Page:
Eddie Jones denied England’s sluggish first-half performance in their 24-17 loss against France was the consequence of a World Cup hangover.


Jonny May’s brace of tries after the break could not drag England back from a shocking start in their Guinness Six Nations opener, with Jones’ men conceding 24 unanswered points to Les Bleus thanks to a score from Vincent Rattez and two from captain Charles Ollivon.

Much more was expected from a side who confidently powered their way to the World Cup final with dominating victories over Australia and New Zealand. Instead there were flashbacks to their stuttering showing against South Africa, France gaining the upper hand early on and England struggling for ideas in the face of inspired opponents.

But Jones was at pains to concentrate on how his side managed to pull themselves back into contention in the hostile environment of the Stade de France.

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“I don’t think we would have seen the response we got in the second half if we had a mental hangover,” he said.

“It was one of those games where France played well, I think we should be giving France credit. We weren’t good enough in the first half and they were very good.


“But I was really pleased with our second half. That was a game that could have been quite ugly for us. The crowd was going nuts, they got a bit of a roll on and I thought the response of our players in the second half was absolutely outstanding.”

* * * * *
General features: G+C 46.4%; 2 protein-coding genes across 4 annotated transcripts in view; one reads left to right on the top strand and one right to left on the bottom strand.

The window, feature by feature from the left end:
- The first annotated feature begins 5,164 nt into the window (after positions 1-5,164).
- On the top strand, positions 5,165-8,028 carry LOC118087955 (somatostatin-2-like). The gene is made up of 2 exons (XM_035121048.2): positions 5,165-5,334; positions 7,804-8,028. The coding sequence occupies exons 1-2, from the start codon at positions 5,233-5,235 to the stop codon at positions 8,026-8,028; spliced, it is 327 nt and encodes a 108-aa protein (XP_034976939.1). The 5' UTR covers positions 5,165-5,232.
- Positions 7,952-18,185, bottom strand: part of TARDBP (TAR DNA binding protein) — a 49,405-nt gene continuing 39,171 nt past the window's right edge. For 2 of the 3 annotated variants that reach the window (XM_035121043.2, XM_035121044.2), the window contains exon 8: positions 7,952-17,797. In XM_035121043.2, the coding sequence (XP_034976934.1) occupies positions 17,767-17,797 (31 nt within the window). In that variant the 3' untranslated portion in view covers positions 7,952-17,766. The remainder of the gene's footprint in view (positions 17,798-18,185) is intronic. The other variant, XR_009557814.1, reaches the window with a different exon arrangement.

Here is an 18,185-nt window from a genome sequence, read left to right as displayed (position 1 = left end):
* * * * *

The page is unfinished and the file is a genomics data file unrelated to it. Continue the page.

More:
England’s cause early on was not helped by centre Manu Tuilagi limping off after 15 minutes with a groin problem.

It is not immediately apparent how serious the injury is, but Jones will be concerned about a player who has spent a fair portion of his career on the treatment table.


“Obviously he’s a big gain-line player for us and in those conditions we definitely did miss him, but you’ve got to be good enough to cope with that,” said Jones.

“We’ll just wait and see. Like all of these things he’ll get the appropriate medical check and we’ll work it out from there.

“The only thing I know is that unfortunately we’re going to go to Scotland with an L next to our name instead of a W which we wanted, but nothing else changes.

“We don’t want to play another 40 minutes like we played today, that’s obvious.

“The result of the game doesn’t affect selection. Selection will always be we pick a side that wants to win. Why would a result like this change the 23 for the next game?”

France, on the other hand, can attack their remaining Six Nations games with optimism after a performance full of verve and energy.

After his first game at the helm, coach Fabien Galthie said: “What made the difference was the players and the solidarity when England came back in the second half.

“Our team was well-positioned, well-organised and fought back every time to win the power struggle.

“Scoring three times against the English under the rain is something. We showed our know-how.

“The staff have been working hard for the last two months working on the details that led us to this great victory.”


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